The OUD’s definition of ‘graffiti’ is ‘a piece of writing or drawing scribbled, scratched or sprayed on a surface’. The symbols, writing and sketches scratched onto church walls some five to seven hundred years ago are a different kettle of fish and, because nowadays we tut-tut at graffiti, thus it seems a different word really needs to be used. Some of the images are intricate and would have taken some time to scratch into the stone and were done in the body of the church for all to see so they were viewed in a quite different way, acceptable, respected and allowed by the Church.
Norfolk and Suffolk have about 1 100 mediaeval churches and in 2010 a survey of the graffiti in these started in Norfolk, it was the first county to do this. A similar survey was started in Suffolk a few years later and has spread to several other counties.
Stained glass windows, brasses, ornate tombs, monuments in churches speak of the lord and lady, the well-to-do, those of influence and power in a parish but where are memorials to the common man? Where is the tinker, the tailor, the poor man, the thief? In mediaeval times, roughly from the end of the Roman Empire to the Reformation of Henry viii, everyone had a very well defined place in society, from king to knave everyone knew their place. This is demonstrated in the ‘Boke of Seynt Albans’ written in the 1400’s, hawking was very popular but, depending on one’s position in society one could only own and fly a particular breed of hawk. Only a king could fly a ‘gerfalcon’, ‘there is a spare (sparrow) hawke and he is a hawke for a prest’ and ‘there is a goshawke and that hawke is for the yeman(farmer)’and that well known one used as a title for a book and then a film, a kestrel for a knave. The graffiti which in some churches cover, wall and pillar, arch and sill could have been done by poacher, ploughman or shepherd, are these graffiti the memorials to the ordinary villager?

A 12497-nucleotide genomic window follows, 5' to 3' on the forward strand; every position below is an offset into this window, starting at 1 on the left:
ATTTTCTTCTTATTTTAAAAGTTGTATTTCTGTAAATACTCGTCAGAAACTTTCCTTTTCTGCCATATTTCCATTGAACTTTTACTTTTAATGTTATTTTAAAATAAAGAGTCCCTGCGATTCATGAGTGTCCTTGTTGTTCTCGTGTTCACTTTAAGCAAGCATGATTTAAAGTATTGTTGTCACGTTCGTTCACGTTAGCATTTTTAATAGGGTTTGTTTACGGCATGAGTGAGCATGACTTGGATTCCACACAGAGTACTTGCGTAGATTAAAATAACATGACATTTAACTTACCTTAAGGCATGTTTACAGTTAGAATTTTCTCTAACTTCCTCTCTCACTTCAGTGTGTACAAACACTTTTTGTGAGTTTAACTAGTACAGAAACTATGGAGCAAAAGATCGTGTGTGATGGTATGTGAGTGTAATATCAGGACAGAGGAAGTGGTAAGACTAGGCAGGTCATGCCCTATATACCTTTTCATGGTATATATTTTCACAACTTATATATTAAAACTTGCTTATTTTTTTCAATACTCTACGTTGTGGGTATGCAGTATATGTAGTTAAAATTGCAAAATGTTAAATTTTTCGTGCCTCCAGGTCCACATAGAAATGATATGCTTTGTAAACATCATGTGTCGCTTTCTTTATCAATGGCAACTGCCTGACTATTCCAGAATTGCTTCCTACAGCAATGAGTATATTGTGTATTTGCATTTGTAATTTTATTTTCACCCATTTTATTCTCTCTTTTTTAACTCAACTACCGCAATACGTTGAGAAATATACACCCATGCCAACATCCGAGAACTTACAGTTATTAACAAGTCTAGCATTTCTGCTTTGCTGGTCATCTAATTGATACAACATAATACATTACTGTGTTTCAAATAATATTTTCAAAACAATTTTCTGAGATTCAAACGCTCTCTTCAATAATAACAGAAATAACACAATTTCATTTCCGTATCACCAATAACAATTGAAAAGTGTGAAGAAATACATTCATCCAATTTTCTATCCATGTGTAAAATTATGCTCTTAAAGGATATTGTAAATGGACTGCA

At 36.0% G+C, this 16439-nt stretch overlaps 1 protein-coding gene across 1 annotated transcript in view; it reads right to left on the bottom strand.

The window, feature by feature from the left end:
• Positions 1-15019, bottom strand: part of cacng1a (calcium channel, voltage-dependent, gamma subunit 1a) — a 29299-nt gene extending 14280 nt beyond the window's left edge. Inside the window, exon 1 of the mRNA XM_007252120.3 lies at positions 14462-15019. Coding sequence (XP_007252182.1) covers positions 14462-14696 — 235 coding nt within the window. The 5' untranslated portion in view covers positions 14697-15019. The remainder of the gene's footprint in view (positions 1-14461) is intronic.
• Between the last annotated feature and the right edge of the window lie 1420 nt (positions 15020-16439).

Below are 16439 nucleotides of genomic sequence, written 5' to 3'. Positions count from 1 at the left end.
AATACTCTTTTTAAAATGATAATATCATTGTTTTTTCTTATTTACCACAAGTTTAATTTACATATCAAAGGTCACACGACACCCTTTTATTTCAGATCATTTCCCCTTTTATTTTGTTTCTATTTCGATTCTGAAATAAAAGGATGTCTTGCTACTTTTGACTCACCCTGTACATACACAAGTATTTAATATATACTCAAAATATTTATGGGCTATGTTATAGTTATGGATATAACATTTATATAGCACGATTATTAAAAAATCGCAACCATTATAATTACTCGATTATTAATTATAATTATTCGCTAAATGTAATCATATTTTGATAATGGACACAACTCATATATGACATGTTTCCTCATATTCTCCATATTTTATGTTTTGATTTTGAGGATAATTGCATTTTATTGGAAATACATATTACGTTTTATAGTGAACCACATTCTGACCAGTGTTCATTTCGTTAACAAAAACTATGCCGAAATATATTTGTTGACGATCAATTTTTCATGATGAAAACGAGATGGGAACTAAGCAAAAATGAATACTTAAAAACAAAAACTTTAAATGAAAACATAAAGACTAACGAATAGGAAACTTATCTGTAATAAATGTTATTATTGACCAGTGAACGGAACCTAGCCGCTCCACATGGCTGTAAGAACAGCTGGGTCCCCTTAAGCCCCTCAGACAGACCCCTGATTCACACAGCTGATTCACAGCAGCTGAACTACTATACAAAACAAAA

Interiors of churches of hundreds of years ago were brightly painted with pictures of saints painted directly on to the walls. The graffiti were done with care and intent, what was their original purpose, were they prayers, charms, protection? The Church taught that at death the soul went first to Purgatory to pay for sins committed while on earth before entering heaven so perhaps some graffiti were to a saint to intercede for their soul and the more time and devotion given to carving a symbol the greater effect it would have. ‘Fire and fleet and candle lighte / And Christe receive thy soule’. Why were ships cut into the stone in inland parishes, was this to wish that it would give safe passage for a soul on its last journey? Latin prayers, names, geometrical circles and patterns, crosses, heraldic inscriptions and even architectural plans can be found. It was believed that devils lurked round every corner to tempt the human soul so were some of the graffiti for protection? Names too were cut into the stone, ‘John Lydgate made this on the day of St. Simon and St. Jude’ (28 October), this is thought to date from the late 1300’s to early 1400’s.
Records in stone of all our human frailities, love, hope, death and fear, the daily perils of an ordinary life. Many of these graffiti are time worn and it needs a very sharp eye to see them. Just think, to be able to stand where someone else stood five, six, seven hundred years ago and touch the symbol he carved is to be hand in hand with him.